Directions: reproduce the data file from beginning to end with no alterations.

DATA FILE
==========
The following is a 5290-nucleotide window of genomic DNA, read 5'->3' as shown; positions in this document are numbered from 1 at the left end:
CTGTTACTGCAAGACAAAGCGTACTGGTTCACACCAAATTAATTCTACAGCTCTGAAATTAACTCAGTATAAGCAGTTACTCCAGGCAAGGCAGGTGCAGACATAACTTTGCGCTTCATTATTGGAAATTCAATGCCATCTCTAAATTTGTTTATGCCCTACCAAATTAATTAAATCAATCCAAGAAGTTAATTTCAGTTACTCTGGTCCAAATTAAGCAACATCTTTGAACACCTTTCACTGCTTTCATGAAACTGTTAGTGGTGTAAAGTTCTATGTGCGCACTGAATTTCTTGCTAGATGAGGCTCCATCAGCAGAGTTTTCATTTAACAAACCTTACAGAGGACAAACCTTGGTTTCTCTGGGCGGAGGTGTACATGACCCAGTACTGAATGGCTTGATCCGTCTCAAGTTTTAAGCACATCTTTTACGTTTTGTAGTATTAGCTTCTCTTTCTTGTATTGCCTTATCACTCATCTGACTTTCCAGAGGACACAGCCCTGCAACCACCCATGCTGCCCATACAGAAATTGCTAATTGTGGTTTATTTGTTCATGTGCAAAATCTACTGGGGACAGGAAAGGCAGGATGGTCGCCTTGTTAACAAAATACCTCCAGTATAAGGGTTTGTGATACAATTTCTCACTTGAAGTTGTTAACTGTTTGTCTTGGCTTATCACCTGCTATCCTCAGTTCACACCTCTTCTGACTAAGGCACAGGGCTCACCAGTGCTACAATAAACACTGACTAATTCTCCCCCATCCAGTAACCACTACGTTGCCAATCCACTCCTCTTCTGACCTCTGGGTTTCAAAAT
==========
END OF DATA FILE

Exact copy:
The following is a 5290-nucleotide window of genomic DNA, read 5'->3' as shown; positions in this document are numbered from 1 at the left end:
CTGTTACTGCAAGACAAAGCGTACTGGTTCACACCAAATTAATTCTACAGCTCTGAAATTAACTCAGTATAAGCAGTTACTCCAGGCAAGGCAGGTGCAGACATAACTTTGCGCTTCATTATTGGAAATTCAATGCCATCTCTAAATTTGTTTATGCCCTACCAAATTAATTAAATCAATCCAAGAAGTTAATTTCAGTTACTCTGGTCCAAATTAAGCAACATCTTTGAACACCTTTCACTGCTTTCATGAAACTGTTAGTGGTGTAAAGTTCTATGTGCGCACTGAATTTCTTGCTAGATGAGGCTCCATCAGCAGAGTTTTCATTTAACAAACCTTACAGAGGACAAACCTTGGTTTCTCTGGGCGGAGGTGTACATGACCCAGTACTGAATGGCTTGATCCGTCTCAAGTTTTAAGCACATCTTTTACGTTTTGTAGTATTAGCTTCTCTTTCTTGTATTGCCTTATCACTCATCTGACTTTCCAGAGGACACAGCCCTGCAACCACCCATGCTGCCCATACAGAAATTGCTAATTGTGGTTTATTTGTTCATGTGCAAAATCTACTGGGGACAGGAAAGGCAGGATGGTCGCCTTGTTAACAAAATACCTCCAGTATAAGGGTTTGTGATACAATTTCTCACTTGAAGTTGTTAACTGTTTGTCTTGGCTTATCACCTGCTATCCTCAGTTCACACCTCTTCTGACTAAGGCACAGGGCTCACCAGTGCTACAATAAACACTGACTAATTCTCCCCCATCCAGTAACCACTACGTTGCCAATCCACTCCTCTTCTGACCTCTGGGTTTCAAAAT